WASHINGTON, DC — U.S. construction industry leaders remained confident in August 2019, according to the Construction Confidence Index released today by Associated Builders and Contractors. While contractors were less upbeat regarding sales growth over the coming six months, confidence associated with profit margins and staffing increased from July to August.
Despite slightly diminished sales expectations, nearly 63% of contractors expect sales to rise over the coming six months. More than half expect larger profit margins while about three in five contractors expect to expand staffing levels.
- The CCI for sales expectations decreased from 64.8 to 63.9 in August.
- The CCI for profit margin expectations increased from 60 to 60.8.
- The CCI for staffing levels increased from 63.3 to 64.0.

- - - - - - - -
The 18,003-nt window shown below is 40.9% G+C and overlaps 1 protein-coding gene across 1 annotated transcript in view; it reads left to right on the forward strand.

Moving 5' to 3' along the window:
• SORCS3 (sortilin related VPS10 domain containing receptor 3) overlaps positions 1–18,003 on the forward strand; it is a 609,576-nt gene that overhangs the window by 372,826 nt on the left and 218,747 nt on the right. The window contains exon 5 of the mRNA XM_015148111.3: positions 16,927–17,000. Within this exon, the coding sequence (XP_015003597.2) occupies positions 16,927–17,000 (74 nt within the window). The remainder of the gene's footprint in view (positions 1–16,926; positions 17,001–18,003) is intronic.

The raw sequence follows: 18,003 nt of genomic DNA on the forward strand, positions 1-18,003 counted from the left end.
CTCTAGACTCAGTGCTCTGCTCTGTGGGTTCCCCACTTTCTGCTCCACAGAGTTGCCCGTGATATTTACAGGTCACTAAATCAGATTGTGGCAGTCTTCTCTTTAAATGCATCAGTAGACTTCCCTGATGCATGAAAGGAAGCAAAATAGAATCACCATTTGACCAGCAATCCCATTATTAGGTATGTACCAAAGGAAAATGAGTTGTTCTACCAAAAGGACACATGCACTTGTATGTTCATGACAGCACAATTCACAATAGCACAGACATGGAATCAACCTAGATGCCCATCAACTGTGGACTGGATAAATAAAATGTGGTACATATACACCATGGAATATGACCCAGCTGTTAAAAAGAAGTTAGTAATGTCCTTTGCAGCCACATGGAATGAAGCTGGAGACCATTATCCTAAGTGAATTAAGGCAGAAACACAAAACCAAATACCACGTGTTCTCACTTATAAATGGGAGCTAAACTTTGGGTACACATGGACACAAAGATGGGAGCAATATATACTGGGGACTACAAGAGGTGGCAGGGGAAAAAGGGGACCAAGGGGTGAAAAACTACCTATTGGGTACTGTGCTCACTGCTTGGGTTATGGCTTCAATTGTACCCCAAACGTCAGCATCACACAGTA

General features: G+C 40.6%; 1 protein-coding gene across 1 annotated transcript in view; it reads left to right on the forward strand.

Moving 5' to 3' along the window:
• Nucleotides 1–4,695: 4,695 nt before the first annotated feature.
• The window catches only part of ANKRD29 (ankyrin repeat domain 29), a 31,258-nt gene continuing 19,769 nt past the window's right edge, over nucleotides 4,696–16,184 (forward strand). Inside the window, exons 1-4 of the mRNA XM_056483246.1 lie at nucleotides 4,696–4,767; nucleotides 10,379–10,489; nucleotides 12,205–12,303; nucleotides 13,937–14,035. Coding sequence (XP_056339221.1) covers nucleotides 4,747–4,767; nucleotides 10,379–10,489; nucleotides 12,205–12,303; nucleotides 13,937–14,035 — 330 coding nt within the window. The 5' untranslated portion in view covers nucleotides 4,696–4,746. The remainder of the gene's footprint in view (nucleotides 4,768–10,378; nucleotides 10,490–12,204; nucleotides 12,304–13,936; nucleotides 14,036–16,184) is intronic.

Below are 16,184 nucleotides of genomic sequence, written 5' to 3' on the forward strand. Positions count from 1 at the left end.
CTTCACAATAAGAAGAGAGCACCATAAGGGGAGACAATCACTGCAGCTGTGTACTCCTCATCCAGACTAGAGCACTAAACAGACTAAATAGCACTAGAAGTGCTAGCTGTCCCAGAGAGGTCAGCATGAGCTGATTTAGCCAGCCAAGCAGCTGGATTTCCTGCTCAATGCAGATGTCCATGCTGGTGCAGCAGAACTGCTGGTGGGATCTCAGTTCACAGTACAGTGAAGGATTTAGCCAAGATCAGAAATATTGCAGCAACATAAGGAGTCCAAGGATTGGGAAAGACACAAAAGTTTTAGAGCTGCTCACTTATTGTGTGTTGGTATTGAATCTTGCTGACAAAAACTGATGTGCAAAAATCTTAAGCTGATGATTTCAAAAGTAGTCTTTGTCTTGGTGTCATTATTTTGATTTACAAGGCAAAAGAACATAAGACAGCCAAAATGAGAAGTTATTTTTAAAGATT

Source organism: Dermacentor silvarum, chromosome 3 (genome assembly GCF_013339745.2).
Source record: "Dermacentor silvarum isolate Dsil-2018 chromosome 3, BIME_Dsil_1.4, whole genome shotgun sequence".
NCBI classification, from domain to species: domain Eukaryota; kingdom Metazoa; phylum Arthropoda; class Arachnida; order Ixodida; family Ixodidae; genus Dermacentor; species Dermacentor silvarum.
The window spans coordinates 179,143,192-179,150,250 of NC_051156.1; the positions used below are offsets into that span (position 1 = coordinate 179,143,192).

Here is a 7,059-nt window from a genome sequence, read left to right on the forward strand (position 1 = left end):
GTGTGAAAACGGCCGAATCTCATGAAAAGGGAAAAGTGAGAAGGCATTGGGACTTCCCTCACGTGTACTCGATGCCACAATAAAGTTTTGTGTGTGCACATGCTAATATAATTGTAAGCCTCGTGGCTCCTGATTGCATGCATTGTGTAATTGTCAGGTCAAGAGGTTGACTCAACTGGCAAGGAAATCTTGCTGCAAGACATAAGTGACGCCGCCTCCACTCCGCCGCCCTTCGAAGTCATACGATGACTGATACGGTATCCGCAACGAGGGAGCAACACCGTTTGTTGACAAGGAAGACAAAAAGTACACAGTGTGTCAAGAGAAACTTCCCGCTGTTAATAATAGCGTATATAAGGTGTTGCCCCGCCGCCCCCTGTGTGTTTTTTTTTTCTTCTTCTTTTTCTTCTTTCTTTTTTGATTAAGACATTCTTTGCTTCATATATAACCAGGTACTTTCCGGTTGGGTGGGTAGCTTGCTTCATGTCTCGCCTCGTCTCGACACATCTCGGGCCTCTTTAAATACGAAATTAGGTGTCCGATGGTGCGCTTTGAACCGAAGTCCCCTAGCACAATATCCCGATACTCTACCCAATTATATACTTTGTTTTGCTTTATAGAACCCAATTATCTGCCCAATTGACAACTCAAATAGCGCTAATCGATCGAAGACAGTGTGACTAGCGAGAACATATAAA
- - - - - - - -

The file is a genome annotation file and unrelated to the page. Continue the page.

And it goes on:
“Consistent with a healthy backlog and substantial demand coming from infrastructure-related projects, the overall sentiment among U.S. nonresidential contractors remains positive,” said ABC chief economist Anirban Basu. “While many economists are predicting the onset of recession over the next 12 to 24 months, the probability of a near-term recession in the economy’s nonresidential construction sector remains scant.
“That said, there is evidence of growing weakness in certain parts of the nation with respect to commercial activity,” said Basu. “The Architecture Billings Index and other economic indicators suggest some slowing in commercial construction, in part because of growing concerns regarding saturation in certain markets like office and lodging. The recent softening of industrial activity also helps explain why contractors were not quite as confident about sales expectations in August compared to July.”
CCI is a diffusion index. Readings above 50 indicate growth, while readings below 50 are unfavorable.
Click here for historical CCI and Construction Backlong Indicator data. CCI methodology can be found here. Visit abc.org/economics for the CBI, CCI and state unemployment reports, plus analysis of spending, employment, GDP and the Producer Price Index.